Calculating Average Speed of Ride

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2 replies [Last post]
Anonymous's picture

We were told in the C-sig that to calculate the average speed of a ride, we add 3 mph to the average speed shown on the bike computer. Why is this? Why not just take the average speed on the bike computer?

Today I rode to Piermont and back and my computer gave average speed of 12 mph. Was I riding at a B15 level?

Anonymous's picture
Peter Hochstein (not verified)
Was I riding at a B level?

Yes, you were.

Anonymous's picture
Mr. Science (not verified)
Law of averages

"My impression is that the ""15"" in B15 indicates a ride's speed on the flats. Given that most of us slow down a bit on the hills, the general rule of thumb is that average speed will be 3 mph below speed on the flats. Your mileage may vary, of course. But relativistic effects aside, average speed is distance divided by time.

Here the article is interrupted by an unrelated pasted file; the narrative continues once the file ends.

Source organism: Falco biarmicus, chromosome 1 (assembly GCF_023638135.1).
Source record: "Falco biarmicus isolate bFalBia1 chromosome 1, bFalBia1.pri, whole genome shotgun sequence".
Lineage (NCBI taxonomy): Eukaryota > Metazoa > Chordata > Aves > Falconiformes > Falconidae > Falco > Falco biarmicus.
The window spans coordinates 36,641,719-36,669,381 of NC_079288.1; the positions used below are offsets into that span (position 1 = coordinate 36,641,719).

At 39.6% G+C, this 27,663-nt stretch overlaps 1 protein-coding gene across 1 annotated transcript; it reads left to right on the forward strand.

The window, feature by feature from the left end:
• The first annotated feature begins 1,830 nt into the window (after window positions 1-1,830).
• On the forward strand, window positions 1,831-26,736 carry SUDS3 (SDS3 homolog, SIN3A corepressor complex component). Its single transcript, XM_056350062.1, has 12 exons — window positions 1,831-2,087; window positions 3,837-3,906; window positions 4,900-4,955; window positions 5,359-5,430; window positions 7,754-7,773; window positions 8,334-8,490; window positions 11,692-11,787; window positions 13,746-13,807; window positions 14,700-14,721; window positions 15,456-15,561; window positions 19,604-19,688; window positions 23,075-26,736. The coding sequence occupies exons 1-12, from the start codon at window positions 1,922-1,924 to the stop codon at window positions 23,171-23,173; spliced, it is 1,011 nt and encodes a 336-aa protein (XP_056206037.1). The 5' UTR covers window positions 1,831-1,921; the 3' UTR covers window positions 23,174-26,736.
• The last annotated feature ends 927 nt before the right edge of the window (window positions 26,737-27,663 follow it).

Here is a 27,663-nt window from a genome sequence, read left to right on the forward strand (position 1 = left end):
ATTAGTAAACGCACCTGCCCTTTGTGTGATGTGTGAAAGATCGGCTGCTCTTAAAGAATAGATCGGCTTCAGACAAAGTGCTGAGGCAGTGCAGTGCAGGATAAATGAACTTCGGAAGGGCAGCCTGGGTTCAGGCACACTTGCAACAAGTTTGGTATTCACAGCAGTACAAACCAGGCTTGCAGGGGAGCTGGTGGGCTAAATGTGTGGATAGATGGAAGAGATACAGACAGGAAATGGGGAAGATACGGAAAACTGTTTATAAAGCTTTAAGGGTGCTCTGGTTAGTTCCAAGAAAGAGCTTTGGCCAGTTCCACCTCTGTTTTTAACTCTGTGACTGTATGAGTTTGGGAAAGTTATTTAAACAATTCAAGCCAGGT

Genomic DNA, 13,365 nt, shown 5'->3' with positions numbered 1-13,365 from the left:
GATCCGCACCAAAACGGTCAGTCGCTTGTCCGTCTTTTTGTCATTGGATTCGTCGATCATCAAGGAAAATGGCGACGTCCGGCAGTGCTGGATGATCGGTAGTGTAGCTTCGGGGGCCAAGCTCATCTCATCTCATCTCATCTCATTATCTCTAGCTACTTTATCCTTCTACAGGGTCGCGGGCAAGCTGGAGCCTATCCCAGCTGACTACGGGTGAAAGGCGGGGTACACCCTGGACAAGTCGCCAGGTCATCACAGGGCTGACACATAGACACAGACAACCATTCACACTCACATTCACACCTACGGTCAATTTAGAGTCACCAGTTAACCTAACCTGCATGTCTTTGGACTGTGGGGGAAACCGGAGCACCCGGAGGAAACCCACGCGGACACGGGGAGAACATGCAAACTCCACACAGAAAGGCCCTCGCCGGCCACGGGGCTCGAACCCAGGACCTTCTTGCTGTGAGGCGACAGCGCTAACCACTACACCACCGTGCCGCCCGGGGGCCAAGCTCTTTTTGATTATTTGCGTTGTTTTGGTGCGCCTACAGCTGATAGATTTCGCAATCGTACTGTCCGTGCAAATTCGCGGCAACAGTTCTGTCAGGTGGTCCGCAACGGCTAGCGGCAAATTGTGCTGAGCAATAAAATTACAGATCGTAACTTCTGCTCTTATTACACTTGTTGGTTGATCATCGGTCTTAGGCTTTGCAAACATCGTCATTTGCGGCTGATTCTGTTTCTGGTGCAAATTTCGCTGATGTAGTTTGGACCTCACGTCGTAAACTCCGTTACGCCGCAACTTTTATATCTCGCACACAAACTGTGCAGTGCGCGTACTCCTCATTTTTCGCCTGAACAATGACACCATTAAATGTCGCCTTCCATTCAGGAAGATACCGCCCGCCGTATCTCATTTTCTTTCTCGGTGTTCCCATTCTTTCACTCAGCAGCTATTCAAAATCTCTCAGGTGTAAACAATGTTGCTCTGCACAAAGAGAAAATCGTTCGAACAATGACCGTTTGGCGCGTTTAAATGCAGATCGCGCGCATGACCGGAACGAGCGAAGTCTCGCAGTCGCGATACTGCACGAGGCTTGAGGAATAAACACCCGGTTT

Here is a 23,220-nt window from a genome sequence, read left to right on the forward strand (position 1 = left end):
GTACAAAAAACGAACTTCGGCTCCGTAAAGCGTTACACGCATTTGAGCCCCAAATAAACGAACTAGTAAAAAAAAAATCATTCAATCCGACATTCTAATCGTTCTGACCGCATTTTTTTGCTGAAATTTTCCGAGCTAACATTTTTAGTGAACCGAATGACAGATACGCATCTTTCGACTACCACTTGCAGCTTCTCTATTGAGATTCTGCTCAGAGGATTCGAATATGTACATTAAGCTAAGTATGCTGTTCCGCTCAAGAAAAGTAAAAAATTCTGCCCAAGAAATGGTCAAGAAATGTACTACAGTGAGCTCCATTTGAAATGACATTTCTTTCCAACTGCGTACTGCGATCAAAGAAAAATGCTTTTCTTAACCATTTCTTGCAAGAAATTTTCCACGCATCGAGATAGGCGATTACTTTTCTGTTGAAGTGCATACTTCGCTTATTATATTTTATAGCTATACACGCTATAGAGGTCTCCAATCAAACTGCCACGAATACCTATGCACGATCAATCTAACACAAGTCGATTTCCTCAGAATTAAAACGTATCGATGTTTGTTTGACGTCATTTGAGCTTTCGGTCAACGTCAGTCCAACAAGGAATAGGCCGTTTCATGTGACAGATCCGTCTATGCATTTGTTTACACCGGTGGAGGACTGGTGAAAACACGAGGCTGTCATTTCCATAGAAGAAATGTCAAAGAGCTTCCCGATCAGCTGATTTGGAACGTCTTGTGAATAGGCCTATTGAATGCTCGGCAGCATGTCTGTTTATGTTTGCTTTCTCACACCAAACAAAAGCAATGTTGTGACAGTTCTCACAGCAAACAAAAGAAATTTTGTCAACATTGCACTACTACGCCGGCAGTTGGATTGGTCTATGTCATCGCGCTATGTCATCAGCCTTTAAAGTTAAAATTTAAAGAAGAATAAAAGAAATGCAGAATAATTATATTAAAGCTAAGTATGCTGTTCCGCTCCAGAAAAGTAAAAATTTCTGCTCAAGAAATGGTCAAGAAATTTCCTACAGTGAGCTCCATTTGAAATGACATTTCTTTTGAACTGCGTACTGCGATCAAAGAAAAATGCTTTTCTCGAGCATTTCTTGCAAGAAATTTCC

Of course, in bicycle computerland time can be calculated in two different ways. Most computers can be set so they turn off the timer when the bike isn't moving, so your computer either calculates average speed using total average time from start to finish, including all stop lights and that muffin break at the Runcible Spoon (usually a discouragingly low number, and not too diagnostic) or it tells you your average speed during the time the wheels were actually rolling (more encouraging and better for gauging this ride against your last one).

I think that's a more or less accurate explanation, if not the clearest. Someone please let me know if I've thrown my chain anywhere along the way."

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